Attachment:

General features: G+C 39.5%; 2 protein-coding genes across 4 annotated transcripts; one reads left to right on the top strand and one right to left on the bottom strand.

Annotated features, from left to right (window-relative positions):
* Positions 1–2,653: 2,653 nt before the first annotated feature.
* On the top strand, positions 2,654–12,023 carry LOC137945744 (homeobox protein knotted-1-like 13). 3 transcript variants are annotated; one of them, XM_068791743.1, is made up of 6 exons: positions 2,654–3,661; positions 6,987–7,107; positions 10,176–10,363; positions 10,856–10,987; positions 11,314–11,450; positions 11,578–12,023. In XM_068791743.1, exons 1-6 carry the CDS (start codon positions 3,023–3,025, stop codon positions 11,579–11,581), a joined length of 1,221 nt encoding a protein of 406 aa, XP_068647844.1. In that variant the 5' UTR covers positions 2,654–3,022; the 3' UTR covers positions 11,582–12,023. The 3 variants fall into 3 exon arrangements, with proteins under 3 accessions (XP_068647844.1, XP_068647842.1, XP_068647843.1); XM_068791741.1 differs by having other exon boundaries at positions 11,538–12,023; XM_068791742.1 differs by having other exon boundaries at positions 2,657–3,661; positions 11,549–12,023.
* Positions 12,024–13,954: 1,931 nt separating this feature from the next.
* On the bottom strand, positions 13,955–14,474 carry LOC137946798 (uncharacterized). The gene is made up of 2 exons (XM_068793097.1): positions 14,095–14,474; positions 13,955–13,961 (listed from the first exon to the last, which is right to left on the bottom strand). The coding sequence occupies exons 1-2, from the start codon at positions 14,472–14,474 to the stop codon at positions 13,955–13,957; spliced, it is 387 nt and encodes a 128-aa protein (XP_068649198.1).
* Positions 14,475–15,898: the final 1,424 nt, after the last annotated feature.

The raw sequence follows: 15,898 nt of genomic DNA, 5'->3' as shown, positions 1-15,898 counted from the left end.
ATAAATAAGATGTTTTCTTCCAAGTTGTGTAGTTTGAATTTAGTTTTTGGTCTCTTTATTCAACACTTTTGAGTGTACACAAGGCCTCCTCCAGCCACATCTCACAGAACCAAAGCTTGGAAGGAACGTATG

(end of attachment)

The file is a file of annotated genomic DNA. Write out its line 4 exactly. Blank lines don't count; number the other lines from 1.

* On the top strand, positions 2,654–12,023 carry LOC137945744 (homeobox protein knotted-1-like 13). 3 transcript variants are annotated; one of them, XM_068791743.1, is made up of 6 exons: positions 2,654–3,661; positions 6,987–7,107; positions 10,176–10,363; positions 10,856–10,987; positions 11,314–11,450; positions 11,578–12,023. In XM_068791743.1, exons 1-6 carry the CDS (start codon positions 3,023–3,025, stop codon positions 11,579–11,581), a joined length of 1,221 nt encoding a protein of 406 aa, XP_068647844.1. In that variant the 5' UTR covers positions 2,654–3,022; the 3' UTR covers positions 11,582–12,023. The 3 variants fall into 3 exon arrangements, with proteins under 3 accessions (XP_068647844.1, XP_068647842.1, XP_068647843.1); XM_068791741.1 differs by having other exon boundaries at positions 11,538–12,023; XM_068791742.1 differs by having other exon boundaries at positions 2,657–3,661; positions 11,549–12,023.